With 10 of the world’s only ski-equipped LC-130 Hercules aircraft, commonly referred to as a Skibird, the New York ANG’s 109th Airlift Wing is able to provide the airlift needed in Antarctica and Greenland
With 10 of the world’s only ski-equipped LC-130 Hercules aircraft, commonly referred to as a Skibird, the New York Air National Guard’s 109th Airlift Wing is able to provide the airlift needed to get to remote locations in Antarctica and Greenland in support of the National Science Foundation.
It’s a mission unique to the wing and one that requires specialized training. While upstate New York, where the unit is based, is known to have some brutal winter weather, it still isn’t enough to get these aircrews trained to land and take off on snow and ice.
That’s where Raven Camp comes in. Located 108 miles southeast of Kangerlussuaq, Greenland, on the Greenland ice cap, the is where aircrews get the specialized training required to fly in and out of some of the world’s most austere locations. It’s also the location of Kool School’s field portion — three days to learn arcticsurvival skills.
Practice, Practice, Practice
With 50 training missions already completed since the Greenland season began in April, the aircrews are well on their way to being ready to fly in Antarctica.
“We’ll get them out to that snowfield, and we’ll work on our takeoffs and landing,” said Air Force Maj. Justin Garren, 139th Airlift Squadron’s Greenland Operations chief. “We’ll work on special procedures on the ground for the loadmasters to load and unload on the snow.”
Air Force Maj. Dia Ham, a ski mission co-pilot student with the 139th Airlift Squadron, is no stranger to flying the traditional C-130 Hercules, but flying the Skibird is something new. She transferred to the unit after about 10 years on active duty, and flew her first Skibird training mission on the ice cap July 27.
“There’s a level of nervousness,” she said about her first time flying to Raven Camp. “You plan for it and you hear the stories, but it was so exciting to finally see it myself with my own eyes and be in the seat.”
Ham went on to say that while pilots learn the procedures and steps to follow for landing an aircraft in snow, nothing compares to actually doing it for the first time.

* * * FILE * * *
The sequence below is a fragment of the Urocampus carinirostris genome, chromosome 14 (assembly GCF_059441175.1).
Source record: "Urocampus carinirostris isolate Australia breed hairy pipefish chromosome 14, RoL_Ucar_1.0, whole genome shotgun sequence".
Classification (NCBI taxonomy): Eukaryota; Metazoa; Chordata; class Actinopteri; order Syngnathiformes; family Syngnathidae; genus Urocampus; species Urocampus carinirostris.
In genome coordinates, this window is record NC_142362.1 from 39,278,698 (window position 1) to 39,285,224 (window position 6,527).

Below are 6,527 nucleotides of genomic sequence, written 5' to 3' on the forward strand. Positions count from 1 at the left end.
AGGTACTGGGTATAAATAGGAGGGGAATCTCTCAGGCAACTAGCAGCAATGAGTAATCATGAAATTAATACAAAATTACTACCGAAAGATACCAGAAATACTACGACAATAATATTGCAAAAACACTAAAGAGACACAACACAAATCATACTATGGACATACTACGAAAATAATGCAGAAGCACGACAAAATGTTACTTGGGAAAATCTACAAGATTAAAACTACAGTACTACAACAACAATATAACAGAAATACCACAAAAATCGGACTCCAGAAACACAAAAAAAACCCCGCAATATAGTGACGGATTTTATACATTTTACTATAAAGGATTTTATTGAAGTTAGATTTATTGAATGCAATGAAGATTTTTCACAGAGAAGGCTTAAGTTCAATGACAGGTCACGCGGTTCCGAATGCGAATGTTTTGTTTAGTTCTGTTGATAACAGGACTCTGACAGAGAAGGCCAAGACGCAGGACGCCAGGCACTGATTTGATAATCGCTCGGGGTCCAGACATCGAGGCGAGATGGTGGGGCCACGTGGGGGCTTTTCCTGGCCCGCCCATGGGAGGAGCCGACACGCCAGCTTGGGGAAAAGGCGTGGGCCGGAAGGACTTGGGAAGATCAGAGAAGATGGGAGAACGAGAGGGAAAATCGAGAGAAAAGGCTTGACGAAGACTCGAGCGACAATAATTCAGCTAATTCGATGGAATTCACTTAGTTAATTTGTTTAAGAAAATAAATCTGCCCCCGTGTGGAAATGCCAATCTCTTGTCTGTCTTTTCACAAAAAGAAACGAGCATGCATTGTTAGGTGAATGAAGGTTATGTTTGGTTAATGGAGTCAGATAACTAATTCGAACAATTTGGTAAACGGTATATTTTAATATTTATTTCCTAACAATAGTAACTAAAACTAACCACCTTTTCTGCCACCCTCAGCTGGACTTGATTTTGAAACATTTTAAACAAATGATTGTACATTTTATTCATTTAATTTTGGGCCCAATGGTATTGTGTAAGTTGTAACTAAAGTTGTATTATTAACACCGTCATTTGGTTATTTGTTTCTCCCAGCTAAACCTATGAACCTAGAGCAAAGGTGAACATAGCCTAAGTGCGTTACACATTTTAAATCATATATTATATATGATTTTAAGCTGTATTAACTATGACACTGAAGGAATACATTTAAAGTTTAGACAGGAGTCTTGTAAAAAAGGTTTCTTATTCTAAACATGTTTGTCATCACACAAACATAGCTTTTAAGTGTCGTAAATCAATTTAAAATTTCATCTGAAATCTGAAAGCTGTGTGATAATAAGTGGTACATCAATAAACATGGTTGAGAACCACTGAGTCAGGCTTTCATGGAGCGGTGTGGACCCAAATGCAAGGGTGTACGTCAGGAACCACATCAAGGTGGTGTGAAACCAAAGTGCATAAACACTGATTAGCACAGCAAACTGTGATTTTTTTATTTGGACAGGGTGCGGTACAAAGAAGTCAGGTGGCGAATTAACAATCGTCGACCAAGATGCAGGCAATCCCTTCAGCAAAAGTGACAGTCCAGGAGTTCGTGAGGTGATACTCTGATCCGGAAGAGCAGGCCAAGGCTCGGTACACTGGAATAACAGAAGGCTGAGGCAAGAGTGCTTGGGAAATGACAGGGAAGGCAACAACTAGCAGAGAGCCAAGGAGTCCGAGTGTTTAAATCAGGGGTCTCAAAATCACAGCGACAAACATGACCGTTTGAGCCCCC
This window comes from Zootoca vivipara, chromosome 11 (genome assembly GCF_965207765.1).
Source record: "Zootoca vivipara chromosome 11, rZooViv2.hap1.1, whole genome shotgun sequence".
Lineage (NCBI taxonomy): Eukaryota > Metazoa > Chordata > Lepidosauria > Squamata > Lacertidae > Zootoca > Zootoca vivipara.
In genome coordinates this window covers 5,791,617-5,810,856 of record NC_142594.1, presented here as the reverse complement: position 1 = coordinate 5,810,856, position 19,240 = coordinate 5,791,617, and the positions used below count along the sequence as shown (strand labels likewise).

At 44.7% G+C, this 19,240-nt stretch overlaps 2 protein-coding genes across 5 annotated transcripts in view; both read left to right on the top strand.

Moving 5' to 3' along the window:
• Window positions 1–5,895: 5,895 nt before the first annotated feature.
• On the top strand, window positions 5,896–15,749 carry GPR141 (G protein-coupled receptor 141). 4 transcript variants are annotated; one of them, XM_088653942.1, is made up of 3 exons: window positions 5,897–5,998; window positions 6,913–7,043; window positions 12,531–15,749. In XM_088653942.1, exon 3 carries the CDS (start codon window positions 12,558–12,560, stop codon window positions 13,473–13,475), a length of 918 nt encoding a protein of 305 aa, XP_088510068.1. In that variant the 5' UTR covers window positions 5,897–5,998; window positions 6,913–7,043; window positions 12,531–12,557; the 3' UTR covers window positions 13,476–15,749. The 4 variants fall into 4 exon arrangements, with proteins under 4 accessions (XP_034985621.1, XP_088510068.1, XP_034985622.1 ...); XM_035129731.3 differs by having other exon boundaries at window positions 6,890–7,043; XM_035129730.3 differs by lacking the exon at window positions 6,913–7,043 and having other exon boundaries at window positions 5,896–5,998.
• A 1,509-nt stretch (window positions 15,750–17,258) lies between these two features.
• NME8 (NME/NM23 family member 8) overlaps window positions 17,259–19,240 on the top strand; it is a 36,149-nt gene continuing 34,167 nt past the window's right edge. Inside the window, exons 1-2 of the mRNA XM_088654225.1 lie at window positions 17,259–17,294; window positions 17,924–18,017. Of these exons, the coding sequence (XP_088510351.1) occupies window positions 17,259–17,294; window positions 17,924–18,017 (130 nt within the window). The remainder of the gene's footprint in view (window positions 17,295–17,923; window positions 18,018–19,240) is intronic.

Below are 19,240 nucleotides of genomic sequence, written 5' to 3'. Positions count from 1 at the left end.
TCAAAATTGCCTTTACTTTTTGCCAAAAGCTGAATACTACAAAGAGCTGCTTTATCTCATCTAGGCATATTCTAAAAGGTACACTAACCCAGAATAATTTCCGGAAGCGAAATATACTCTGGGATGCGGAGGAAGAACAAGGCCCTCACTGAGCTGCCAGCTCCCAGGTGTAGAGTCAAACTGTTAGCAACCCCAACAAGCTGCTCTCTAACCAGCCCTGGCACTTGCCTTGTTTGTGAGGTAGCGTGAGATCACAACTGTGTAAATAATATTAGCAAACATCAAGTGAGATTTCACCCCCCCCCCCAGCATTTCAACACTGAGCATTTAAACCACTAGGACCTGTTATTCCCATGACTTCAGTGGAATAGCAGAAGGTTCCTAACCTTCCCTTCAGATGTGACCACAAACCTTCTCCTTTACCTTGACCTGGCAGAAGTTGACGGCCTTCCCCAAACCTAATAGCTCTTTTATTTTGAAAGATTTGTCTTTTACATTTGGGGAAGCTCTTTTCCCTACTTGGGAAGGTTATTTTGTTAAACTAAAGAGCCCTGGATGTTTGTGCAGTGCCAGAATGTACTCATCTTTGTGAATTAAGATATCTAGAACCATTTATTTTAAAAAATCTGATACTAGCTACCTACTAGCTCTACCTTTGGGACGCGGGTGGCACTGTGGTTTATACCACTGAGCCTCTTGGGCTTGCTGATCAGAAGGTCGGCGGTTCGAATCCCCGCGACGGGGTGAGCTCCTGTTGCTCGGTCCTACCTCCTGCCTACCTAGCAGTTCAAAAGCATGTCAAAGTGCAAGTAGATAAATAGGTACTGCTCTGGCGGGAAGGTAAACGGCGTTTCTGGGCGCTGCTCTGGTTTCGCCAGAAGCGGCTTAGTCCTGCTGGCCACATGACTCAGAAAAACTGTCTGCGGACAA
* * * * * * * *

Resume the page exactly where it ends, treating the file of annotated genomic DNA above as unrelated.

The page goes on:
“There’s no way to change the steps that we follow or the procedures or the sequence of events — but you can’t prepare for landing on skis,” she said.
While aircrews are training on the flight deck, loadmasters are training in the back of the aircraft.
Because of the remote locations for some of the camps the wing supports, loadmasters must be able to perform combat offloads — unloading cargo while the aircraft is moving with the ramp lowered just 18 inches above the snow.
“It’s very important to learn the technique and get it right,” said Air Force Master Sgt. Randy Powell, a loadmaster instructor who has been training students this season.
“There’s a lot you have to learn really quickly,” said Air Force Airman 1st Class Taylor Richards, a student loadmaster who is on his second trip here this season. “The stuff that we do, they can’t teach you in loadmaster school because it’s only stuff that we do [in this unit]. There are only about 60 loadmasters in the unit, and we’re the only ones in the world who do this, so there’s a little bit of a learning curve.”
"[Raven Camp] is where we do a lot of our practice and learning,” Ham said. “Antarctica is all missions — there’s no time to do multiple landings or try things out. The training here is so valuable.”
The unit is currently on its fifth rotation of the Greenland season, which began in April and will end in September. About 80 airmen and three to four Skibirds are here for each rotation throughout the summer.